Courageous Girls Can Change the World: Malala Yousafzai

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Tamara

UNICEF Youth Ambassador Tamara Jenkin

Hi everyone. I’m Tamara Jenkin, a UNICEF NZ Youth Ambassador.

I’m excited because next week is the first ever Malala Day. If you haven’t heard of Malala Yousafzai yet, she is a Pakistani schoolgirl who is an activist for girl’s education and woman’s rights, a blogger for the BBC and the youngest ever nominee for the Nobel Peace Prize.

Tragically, late last year Malala was shot in the head and neck in an assassination attempt by Taliban gunmen.  Thankfully, after being in critical condition, her condition improved enough for her to be sent to a hospital in the UK for intensive rehabilitation. Malala’s passion for girls’ rights was not dampened by the incident. Her courage has ignited global support for girl’s education and, because of her, the United Nations petition “I am Malala”, was launched, demanding all children be in school by the end of 2015. Malala has done a lot for a girl who only turns sixteen next week!

Amongst the hype of her story it is easy for us, who have always had easy access to education, to forget what she is fighting for. Whether you live in Pakistan or New Zealand, without an education life has few opportunities. It is often difficult to find work, be aware of your rights or even have a basic quality of life. Girls often become reliant on a marriage and a husband to survive.

So why is it so important to fight for girls’ education? Girls access to education globally far lower than boys, yet often it is women who educate the next generations through their children. By educating girls we can break entrenched cycles of poverty and inequality and create a better future.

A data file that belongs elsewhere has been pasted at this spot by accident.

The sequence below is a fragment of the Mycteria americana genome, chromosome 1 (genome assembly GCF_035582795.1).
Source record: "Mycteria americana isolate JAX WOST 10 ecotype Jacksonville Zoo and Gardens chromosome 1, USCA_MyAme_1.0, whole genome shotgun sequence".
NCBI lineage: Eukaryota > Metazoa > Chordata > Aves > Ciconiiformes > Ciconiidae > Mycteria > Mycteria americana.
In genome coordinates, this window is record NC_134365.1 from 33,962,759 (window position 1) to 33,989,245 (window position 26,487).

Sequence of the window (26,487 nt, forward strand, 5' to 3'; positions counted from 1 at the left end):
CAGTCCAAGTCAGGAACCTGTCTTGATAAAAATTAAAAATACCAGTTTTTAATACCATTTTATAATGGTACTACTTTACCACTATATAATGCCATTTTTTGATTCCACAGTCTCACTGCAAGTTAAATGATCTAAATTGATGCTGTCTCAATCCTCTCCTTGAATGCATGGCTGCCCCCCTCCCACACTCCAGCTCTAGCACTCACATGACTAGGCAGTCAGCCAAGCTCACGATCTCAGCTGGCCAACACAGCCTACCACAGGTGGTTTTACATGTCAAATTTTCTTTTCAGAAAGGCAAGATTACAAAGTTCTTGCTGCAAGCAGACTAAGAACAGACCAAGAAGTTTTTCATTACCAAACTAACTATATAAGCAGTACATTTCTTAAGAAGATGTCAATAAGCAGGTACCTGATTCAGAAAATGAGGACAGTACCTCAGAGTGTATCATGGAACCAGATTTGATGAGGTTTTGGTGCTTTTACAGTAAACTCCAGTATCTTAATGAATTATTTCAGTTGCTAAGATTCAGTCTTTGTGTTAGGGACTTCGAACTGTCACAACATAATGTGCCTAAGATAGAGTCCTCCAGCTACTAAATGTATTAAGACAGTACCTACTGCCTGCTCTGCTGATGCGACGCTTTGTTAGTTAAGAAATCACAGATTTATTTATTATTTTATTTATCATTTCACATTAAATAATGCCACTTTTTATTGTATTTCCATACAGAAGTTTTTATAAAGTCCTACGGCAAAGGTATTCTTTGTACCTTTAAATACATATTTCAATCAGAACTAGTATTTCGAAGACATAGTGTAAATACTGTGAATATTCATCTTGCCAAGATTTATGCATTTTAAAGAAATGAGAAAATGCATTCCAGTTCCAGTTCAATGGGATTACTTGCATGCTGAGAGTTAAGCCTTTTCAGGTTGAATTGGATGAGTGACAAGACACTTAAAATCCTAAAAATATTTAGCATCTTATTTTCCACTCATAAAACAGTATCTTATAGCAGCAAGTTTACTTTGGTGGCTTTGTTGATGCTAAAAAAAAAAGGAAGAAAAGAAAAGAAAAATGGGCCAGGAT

Malala Yousafzai, 16, speaking about the importance of girls’ education

We can all play a part in making this happen. We can value our own education and use it to inform others and raise awareness. We can take practical steps to help whenever we can.  Even supporting an organisation such as UNICEF to set up schools or train teachers can help.

I dream of becoming an investigative journalist. I want to travel, to write about the stories of people like Malala and to share those stories with the world. I hope this will inspire people to take action also. Like Malala I value my education, not just for myself but for the change it will enable me to bring about for others.

For me education isn’t just about the future, it’s about now. In Auckland next week is UNICEF NZ’s Youth Congress where young people from around the country are coming together to be educated about global issues effecting children. I am excited to be attending the Congress with over 40 other youth, where we will be inspired to take action and educate others! Why? Because once a spark starts a fire it’s hard to stop it burning. Malala’s story has inspired me and others all around the globe to take action and fight for education. So let’s throw a bit more fuel on that blaze and raise our voices for education!

Help spread Malala’s message that every child has a right to an education:

  1. Sign the petition to show your demand for emergency action in support of Malala’s education fight.
  2. Take a photo of yourself holding a sign with 1-3 words that answer “why is education for all important?” Email your photo to takeaction@unicef.org.nz and we will add it to our Facebook page on July 12th to celebrate Malala’s birthday and show the world that we care about girls going to school!!!
  3. Find out more about UNICEF’s work with education and gender equality here

 

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  • [...] are many activists fighting for girls to have the right to an education. One of the most famous is Malala Yousafzai; a Pakistani schoolgirl who was shot in the head by the Taliban for going to school. She is a [...]

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